Cities Have Permanently Lost 400,000 Jobs During COVID-19 Pandemic?
Many shift to suburbs. The pandemic has wiped out about 400,000 jobs in large urban areas, with about 175,000 of the positions shifting to the suburbs and smaller cities, according to estimates by payroll processor Gusto based on an analysis of the 100,000 or so small businesses it serves that was provided exclusively to USA TODAY. “The recovery so far has been almost entirely concentrated in suburban areas,” says Gusto economist Luke Pardue. “The urban areas have been hit harder.” Many Americans have moved – temporarily or permanently – from big cities to less densely populated suburban and rural areas during the outbreak, largely to reduce the risk of contagion. But many of those new suburb-dwellers could well be working from home for companies still based in the city. The Gusto data suggests the pandemic may be dealing a bigger blow to the vibrancy of America’s urban centers by destroying the office and restaurant jobs that have served as their lifeblood. “When people move out of cities and work remotely from suburbs, economic activity shifts along with them.”
Restaurants Faring Better
With second round of PPP loans. The Accommodation and Food Services industry, which includes restaurants, has received more than $18 billion in loans under the second round of the Paycheck Protection Program that began last month, more than any other industry. According to data from the U.S. Small Business Administration, the Accommodation and Food Services industry has received 18% of the $101 billion in PPP loans distributed so far in 2021. This is a marked improvement from the 8% share of PPP loans that the industry received under Round 1 of the program that ran between April and August of 2020.
$25 Billion Restaurant Relief Package
Has bipartisan support. Restaurants and small restaurant chains would be eligible for money to pay rent, insurance, payroll and other expenses under a $25 billion proposal that’s part of the massive Covid-19 relief package in Congress. The restaurant money has bipartisan support, according to Senate Majority Leader Charles Schumer, who was in Camillus today to talk about the plan. It would also help bars, brewpubs, taprooms, caterers and other food service or drinking establishments. This new infusion would expand those eligible expenses, Schumer said today, to include mortgage payments, costs for setting up outdoor dining, and maintenance. It would also cover cleaning supplies and expenses incurred to make improvements to stem the spread of the virus.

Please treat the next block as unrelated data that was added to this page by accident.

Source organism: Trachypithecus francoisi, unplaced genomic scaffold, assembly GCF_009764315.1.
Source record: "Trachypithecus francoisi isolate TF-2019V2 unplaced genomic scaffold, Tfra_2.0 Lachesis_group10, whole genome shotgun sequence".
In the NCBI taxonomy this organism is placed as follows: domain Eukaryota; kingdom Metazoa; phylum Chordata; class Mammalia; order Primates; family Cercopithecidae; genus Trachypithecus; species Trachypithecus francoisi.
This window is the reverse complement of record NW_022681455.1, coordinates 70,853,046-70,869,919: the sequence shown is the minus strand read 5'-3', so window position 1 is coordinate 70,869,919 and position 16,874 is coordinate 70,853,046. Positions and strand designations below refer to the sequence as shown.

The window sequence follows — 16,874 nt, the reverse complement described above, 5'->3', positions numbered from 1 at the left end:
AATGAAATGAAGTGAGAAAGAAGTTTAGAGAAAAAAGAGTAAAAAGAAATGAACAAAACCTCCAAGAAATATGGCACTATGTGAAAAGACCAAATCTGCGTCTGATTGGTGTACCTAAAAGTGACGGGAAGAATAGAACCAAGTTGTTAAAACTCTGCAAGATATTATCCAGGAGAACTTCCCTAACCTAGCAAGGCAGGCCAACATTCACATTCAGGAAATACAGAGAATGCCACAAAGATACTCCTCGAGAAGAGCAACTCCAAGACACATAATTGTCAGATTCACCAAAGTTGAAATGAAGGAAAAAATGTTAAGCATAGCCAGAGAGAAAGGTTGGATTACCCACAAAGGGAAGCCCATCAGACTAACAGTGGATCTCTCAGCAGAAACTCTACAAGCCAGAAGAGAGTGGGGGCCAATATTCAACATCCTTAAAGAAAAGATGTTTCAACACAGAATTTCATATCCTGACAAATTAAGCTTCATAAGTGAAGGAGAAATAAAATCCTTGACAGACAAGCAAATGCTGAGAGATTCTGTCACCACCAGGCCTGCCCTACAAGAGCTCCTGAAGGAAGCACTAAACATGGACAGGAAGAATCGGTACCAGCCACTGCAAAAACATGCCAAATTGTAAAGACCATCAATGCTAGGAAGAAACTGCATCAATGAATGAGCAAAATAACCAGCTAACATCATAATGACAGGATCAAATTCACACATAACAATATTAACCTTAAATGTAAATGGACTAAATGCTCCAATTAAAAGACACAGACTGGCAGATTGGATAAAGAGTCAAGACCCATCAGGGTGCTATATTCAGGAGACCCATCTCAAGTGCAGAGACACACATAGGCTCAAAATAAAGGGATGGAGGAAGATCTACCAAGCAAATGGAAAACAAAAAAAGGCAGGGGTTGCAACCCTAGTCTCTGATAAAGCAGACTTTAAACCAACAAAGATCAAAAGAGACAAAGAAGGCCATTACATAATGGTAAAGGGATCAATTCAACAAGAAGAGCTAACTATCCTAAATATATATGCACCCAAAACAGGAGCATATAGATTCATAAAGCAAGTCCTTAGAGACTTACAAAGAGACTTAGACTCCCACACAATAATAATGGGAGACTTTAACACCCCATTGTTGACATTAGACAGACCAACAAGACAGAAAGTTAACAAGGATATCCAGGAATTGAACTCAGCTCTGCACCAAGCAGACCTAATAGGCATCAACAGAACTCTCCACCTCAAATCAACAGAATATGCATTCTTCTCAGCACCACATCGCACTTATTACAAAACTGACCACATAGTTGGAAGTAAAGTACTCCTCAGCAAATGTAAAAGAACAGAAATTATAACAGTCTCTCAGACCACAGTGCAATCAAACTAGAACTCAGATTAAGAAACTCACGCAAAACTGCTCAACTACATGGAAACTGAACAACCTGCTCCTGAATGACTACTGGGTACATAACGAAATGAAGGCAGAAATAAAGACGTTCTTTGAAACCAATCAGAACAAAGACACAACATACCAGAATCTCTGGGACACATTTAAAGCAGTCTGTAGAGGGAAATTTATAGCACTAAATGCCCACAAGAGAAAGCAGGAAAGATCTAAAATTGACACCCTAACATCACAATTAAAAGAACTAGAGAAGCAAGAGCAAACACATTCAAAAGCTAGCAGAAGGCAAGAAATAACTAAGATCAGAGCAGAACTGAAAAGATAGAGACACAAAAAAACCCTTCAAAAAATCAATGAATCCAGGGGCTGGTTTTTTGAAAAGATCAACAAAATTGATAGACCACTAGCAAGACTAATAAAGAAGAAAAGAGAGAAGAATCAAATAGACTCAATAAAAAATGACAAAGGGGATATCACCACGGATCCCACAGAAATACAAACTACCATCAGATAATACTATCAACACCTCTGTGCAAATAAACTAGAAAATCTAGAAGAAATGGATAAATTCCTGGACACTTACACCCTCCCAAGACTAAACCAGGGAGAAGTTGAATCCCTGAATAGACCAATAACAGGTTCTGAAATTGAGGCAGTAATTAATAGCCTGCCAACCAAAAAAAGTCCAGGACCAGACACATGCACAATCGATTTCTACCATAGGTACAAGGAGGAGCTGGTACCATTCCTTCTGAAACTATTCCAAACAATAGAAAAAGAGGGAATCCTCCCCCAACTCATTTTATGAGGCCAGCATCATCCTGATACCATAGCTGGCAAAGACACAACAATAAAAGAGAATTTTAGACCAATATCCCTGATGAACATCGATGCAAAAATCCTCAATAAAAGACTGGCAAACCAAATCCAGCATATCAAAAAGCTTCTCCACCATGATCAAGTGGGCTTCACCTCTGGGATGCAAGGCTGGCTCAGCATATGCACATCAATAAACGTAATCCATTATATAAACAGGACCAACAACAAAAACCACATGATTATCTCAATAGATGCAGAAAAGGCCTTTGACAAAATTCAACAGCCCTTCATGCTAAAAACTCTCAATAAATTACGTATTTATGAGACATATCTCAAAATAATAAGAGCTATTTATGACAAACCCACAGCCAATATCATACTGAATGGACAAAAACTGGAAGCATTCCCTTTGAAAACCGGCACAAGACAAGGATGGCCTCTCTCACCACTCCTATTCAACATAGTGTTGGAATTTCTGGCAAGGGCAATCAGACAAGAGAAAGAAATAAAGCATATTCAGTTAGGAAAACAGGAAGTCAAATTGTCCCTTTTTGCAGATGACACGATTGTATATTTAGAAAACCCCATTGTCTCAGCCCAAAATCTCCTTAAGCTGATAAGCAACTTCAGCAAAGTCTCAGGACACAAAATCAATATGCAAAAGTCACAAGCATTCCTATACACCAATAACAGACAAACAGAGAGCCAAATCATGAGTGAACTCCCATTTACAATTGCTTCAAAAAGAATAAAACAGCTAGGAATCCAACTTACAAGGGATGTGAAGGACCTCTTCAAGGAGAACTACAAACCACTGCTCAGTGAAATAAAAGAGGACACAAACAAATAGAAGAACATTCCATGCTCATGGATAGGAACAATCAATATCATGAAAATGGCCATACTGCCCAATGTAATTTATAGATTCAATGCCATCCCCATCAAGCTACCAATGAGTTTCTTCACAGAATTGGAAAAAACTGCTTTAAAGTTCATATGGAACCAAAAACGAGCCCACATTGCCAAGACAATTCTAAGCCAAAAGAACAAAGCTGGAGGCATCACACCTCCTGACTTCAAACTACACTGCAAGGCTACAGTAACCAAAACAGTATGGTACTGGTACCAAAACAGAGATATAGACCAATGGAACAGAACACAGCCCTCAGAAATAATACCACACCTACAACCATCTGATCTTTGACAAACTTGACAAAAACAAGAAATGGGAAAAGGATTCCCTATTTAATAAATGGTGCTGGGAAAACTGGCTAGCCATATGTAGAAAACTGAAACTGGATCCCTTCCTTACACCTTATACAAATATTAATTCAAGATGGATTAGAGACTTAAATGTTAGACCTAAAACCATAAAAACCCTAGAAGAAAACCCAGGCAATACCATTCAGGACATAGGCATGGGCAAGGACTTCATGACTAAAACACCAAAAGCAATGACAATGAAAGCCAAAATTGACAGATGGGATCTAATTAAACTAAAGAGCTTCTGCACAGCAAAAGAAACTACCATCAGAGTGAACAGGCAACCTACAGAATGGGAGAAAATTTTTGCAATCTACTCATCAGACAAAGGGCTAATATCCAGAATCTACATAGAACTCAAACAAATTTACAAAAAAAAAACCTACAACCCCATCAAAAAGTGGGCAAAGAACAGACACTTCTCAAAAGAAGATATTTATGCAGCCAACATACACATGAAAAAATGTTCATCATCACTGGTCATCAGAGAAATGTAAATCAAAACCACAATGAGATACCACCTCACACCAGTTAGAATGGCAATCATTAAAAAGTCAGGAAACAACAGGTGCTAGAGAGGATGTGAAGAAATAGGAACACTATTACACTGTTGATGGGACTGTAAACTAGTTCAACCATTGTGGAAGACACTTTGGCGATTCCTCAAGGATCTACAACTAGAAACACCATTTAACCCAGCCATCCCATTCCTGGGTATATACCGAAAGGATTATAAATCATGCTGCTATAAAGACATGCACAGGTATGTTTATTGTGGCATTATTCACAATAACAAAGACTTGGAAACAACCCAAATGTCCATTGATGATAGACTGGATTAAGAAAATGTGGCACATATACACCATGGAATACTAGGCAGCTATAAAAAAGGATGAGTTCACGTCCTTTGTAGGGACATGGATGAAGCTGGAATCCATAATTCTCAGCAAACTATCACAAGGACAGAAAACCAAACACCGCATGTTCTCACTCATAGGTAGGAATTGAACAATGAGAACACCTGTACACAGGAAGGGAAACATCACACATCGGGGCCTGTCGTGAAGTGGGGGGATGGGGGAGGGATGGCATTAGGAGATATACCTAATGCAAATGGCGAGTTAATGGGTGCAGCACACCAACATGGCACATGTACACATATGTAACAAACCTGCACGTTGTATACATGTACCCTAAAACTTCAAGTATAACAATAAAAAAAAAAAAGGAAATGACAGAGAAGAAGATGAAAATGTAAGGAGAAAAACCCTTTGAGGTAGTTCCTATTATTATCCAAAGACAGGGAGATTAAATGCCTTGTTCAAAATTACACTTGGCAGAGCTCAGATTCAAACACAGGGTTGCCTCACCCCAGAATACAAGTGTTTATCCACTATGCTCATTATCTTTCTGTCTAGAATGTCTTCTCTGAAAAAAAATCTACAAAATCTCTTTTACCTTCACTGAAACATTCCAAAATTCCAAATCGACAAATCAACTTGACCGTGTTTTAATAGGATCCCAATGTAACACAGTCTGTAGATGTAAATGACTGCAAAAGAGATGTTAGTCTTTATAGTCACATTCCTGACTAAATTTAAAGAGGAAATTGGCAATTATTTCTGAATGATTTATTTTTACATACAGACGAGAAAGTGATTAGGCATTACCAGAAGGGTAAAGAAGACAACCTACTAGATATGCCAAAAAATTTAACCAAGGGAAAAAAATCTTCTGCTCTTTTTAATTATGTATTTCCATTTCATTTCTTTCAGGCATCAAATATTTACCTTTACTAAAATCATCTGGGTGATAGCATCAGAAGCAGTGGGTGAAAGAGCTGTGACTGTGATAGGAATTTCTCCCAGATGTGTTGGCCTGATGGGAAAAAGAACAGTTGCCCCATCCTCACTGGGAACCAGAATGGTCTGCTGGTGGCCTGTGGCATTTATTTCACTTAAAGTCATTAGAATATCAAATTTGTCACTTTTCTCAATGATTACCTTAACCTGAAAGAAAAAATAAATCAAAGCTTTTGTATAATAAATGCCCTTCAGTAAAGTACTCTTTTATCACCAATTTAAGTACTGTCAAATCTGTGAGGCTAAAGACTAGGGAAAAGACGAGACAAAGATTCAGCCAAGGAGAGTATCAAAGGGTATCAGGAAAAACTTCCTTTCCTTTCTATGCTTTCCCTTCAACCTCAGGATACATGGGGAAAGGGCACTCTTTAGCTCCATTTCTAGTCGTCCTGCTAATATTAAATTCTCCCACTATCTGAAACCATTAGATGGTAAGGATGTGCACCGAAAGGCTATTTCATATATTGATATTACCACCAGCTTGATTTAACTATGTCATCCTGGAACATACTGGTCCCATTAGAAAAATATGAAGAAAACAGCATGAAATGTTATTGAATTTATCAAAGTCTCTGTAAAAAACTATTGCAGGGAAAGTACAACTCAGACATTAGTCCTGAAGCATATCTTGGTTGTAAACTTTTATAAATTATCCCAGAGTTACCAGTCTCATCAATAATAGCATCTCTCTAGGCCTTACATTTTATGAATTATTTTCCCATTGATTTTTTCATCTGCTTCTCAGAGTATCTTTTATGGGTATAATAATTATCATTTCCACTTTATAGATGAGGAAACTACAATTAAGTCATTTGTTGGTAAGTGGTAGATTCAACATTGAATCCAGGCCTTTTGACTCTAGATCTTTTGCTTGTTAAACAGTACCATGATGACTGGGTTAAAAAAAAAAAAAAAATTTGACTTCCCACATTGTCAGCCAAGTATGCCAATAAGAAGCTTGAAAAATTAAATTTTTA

Restaurants Offer Unique Subscription Kits to Stay Afloat
A little bit of income. We’ve become a subscription nation, with membership fueling everything from our music and media to our wardrobes, cleaning supplies and toiletries. So, it should come as no surprise that one of the most impactful pivots the restaurant industry has made in the wake of the pandemic taps into that behavior, according to Sam Bernstein, founder of Table22, a company that helps restaurants build customer membership models and add revenue streams from meal kits, experiences, content and more. In fact, in hindsight, of course we’re willing and eager to sign up for regular delivery or takeout, meal kits and more from our favorite restaurants. We, the dining public, miss engaging with the places we love, and creative new offerings from restaurants and bars rolling out subscriptions provide a way to support them and stay connected.